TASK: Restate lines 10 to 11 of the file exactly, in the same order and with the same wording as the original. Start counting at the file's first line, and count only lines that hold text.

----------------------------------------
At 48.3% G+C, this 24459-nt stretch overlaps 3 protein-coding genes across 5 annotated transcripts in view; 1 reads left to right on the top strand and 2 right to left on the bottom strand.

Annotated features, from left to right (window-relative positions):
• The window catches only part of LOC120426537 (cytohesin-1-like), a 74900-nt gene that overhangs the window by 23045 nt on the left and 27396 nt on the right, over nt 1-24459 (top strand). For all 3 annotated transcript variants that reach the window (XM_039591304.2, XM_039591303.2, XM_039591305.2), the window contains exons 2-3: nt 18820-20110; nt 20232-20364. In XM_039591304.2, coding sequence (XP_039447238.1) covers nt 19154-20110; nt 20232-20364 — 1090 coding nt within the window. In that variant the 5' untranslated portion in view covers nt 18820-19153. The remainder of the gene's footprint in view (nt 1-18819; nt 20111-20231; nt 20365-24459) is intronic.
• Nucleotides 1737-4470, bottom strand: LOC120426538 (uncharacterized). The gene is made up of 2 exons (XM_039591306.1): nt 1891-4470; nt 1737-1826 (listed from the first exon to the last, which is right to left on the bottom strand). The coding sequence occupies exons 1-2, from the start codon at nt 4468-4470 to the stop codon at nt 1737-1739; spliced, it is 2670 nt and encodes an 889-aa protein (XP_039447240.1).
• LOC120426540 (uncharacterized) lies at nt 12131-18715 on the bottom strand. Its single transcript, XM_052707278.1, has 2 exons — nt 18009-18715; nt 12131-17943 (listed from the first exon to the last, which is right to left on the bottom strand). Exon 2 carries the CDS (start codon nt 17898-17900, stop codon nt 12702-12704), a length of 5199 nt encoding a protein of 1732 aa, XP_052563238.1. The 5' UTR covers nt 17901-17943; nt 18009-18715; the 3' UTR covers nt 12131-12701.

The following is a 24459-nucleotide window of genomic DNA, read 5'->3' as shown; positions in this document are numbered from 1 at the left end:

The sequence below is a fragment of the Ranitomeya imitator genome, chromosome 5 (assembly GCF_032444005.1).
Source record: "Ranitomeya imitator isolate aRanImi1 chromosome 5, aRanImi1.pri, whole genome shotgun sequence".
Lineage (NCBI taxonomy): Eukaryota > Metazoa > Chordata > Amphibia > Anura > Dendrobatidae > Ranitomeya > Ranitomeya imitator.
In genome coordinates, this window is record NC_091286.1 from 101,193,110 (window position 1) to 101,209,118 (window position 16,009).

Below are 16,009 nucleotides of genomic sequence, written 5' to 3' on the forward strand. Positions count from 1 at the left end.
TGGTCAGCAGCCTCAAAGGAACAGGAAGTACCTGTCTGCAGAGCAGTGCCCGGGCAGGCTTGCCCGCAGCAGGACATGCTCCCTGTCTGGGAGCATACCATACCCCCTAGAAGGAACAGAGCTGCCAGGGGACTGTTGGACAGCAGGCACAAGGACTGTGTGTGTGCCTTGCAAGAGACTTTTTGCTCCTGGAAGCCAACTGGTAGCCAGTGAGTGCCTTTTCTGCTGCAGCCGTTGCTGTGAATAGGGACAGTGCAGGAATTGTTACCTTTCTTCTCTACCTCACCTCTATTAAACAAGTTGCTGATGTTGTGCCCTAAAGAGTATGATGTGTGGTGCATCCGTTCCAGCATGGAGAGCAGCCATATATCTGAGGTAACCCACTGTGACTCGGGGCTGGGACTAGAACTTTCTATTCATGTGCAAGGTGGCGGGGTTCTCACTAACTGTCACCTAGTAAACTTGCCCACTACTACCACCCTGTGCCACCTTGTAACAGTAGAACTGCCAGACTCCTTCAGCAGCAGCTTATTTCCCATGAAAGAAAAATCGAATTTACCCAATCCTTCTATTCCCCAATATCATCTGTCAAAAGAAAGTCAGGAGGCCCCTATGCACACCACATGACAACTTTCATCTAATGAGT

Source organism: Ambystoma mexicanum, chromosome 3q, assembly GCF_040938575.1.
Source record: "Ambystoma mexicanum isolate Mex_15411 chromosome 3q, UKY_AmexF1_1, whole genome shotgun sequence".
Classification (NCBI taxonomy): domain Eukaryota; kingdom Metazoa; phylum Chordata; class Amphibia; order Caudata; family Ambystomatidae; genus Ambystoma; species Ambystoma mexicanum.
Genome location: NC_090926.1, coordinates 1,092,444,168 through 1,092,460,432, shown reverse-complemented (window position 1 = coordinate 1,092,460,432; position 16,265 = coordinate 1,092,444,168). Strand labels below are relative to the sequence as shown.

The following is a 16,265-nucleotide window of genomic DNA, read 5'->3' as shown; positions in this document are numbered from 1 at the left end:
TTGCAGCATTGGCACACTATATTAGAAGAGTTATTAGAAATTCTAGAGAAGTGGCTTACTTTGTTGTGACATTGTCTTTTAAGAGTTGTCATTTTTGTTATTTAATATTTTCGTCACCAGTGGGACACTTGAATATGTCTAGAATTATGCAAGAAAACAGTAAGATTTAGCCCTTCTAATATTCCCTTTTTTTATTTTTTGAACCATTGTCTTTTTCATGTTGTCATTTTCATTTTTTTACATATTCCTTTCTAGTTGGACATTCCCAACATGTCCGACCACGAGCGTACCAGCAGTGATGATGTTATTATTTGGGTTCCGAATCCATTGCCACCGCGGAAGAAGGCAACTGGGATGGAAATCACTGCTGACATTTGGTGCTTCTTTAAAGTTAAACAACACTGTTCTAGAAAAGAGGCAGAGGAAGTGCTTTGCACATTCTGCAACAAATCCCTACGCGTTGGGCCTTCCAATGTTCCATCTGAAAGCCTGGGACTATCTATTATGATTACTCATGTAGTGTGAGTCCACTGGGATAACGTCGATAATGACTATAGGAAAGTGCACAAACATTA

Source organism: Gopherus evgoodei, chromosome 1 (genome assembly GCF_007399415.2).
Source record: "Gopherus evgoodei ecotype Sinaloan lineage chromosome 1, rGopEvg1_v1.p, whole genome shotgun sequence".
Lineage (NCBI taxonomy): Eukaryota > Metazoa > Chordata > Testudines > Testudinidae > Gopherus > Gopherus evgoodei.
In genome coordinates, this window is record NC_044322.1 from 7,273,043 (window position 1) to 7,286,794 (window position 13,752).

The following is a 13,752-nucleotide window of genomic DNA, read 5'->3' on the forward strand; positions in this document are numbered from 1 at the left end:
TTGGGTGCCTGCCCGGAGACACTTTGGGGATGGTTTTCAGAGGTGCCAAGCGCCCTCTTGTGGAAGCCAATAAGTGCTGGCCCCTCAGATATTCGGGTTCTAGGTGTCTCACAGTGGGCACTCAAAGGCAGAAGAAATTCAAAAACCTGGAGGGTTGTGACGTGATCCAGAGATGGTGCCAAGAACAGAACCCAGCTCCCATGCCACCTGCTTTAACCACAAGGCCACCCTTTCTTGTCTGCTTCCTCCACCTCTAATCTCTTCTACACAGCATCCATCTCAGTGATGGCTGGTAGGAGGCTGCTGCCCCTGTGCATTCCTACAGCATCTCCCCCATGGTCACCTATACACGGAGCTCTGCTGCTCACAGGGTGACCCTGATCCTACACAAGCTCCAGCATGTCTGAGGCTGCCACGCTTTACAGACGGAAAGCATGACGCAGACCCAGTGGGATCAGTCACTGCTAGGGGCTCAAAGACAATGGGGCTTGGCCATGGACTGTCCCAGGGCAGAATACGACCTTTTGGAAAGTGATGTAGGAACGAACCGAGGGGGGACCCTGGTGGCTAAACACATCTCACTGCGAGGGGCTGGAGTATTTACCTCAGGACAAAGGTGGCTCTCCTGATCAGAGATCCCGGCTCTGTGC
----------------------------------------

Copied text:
In genome coordinates, this window is record NC_091286.1 from 101,193,110 (window position 1) to 101,209,118 (window position 16,009).

Below are 16,009 nucleotides of genomic sequence, written 5' to 3' on the forward strand. Positions count from 1 at the left end.